California Science Teachers Association

CSTA represents science educators statewide—in every science discipline at every grade level, Kindergarten through University.

2016 Award Recipients – Join CSTA in Honoring Their Accomplishments

Posted: Thursday, September 22nd, 2016

CSTA is pleased to announce the winners of the 2016 CSTA Awards for Distinguished Contributions, Margaret Nicholson Distinguished Service Award, 2014 and 2015 PAEMST-Science recipients from California, and the 2016 California PAEMST Finalists. The following individuals and organizations will be honored during the 2016 California Science Education Conference  on October 21- 23 in Palm Springs. This year’s group of awardees are truly outstanding. Please join us in congratulating them!

Margaret Nicholson Distinguished Service Award

John Keller

John Keller

The Margaret Nicholson Distinguished Service Award honors an individual who has made a significant contribution to science education in the state and who, through years of leadership and service, has truly made a positive impact on the quality of science teaching. This year’s recipient is John Keller, Ph.D. Dr. Keller is Associate Professor, Cal Poly San Luis Obispo and Co-Director, Center for Engineering, Science, and Mathematics Education, Cal Poly San Luis Obispo. In her letter of recommendation, SDSU science education faculty and former CSTA board member Donna Ross wrote: “He brings people together who share the desire to make a difference in the development and implementation of programs for science teaching. Examples of these projects include the Math and Science Teaching Initiative (MSTI), Noyce Scholars Program, Western Regional Noyce Initiative, and the Science Teacher and Researcher (STAR) program.” Through his work, he has had a dramatic impact on science teacher education, both preservice and in-service, in California, the region, and the country. He developed and implemented the STEM Teacher and Researcher Program which aims to produce excellent K-12 STEM teachers by providing aspiring teachers with opportunities to do authentic research while helping them translate their research experience into classroom practice. SFSU faculty member Larry Horvath said it best in his letter:“John Keller exemplifies the best aspects of a scientist, science educator, and mentor. His contributions to science education in the state of California are varied, significant, and I am sure will continue well into the future.” Learn More…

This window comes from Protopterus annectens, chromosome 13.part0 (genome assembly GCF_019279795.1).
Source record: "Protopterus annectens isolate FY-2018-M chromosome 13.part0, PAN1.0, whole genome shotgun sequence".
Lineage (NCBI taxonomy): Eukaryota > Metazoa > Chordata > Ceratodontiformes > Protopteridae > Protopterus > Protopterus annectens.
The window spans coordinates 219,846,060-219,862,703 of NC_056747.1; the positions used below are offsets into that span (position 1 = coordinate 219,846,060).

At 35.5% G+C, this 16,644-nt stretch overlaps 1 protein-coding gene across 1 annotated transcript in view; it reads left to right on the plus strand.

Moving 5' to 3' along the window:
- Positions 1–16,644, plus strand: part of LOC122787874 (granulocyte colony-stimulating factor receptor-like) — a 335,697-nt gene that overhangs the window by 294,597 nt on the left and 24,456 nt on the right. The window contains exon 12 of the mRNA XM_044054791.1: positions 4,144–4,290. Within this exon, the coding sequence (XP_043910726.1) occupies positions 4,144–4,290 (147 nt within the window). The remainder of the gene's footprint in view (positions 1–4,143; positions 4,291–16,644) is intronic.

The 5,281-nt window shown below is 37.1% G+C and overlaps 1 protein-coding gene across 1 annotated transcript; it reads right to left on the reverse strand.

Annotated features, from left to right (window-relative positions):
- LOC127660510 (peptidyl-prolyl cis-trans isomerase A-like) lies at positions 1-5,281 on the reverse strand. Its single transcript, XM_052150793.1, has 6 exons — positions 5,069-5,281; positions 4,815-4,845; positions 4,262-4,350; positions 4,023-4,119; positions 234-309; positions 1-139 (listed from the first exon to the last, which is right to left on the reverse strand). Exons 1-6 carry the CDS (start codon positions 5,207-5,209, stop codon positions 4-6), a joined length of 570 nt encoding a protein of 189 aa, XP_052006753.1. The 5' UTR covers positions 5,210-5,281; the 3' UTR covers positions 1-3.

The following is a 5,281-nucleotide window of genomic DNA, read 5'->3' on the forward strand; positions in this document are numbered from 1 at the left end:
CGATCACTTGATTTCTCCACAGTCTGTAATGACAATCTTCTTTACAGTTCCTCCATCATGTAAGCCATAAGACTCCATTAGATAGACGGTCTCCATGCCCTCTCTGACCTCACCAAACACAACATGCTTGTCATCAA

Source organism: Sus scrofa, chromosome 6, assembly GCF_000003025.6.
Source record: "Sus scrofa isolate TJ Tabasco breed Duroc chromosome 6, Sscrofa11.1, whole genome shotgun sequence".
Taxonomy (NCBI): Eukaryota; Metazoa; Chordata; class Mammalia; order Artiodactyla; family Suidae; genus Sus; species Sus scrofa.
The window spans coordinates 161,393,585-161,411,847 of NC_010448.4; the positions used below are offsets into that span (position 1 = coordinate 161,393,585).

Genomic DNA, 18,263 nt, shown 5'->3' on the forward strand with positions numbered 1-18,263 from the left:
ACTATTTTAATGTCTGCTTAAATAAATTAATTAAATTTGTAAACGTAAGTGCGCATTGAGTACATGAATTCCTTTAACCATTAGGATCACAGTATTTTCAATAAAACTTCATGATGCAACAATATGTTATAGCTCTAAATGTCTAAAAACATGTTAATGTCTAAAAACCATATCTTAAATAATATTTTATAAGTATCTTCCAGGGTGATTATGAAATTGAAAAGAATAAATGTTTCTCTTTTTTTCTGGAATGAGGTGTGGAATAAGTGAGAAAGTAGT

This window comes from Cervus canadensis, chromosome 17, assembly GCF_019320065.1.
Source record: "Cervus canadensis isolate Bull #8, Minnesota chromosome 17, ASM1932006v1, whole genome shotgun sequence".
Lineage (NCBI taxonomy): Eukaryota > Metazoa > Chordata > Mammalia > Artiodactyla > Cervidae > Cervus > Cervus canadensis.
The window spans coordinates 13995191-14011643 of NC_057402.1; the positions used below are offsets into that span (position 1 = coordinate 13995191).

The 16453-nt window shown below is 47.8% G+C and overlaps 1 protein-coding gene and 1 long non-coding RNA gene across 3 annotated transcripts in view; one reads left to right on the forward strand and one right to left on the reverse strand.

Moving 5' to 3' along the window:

Written by California Science Teachers Association

California Science Teachers Association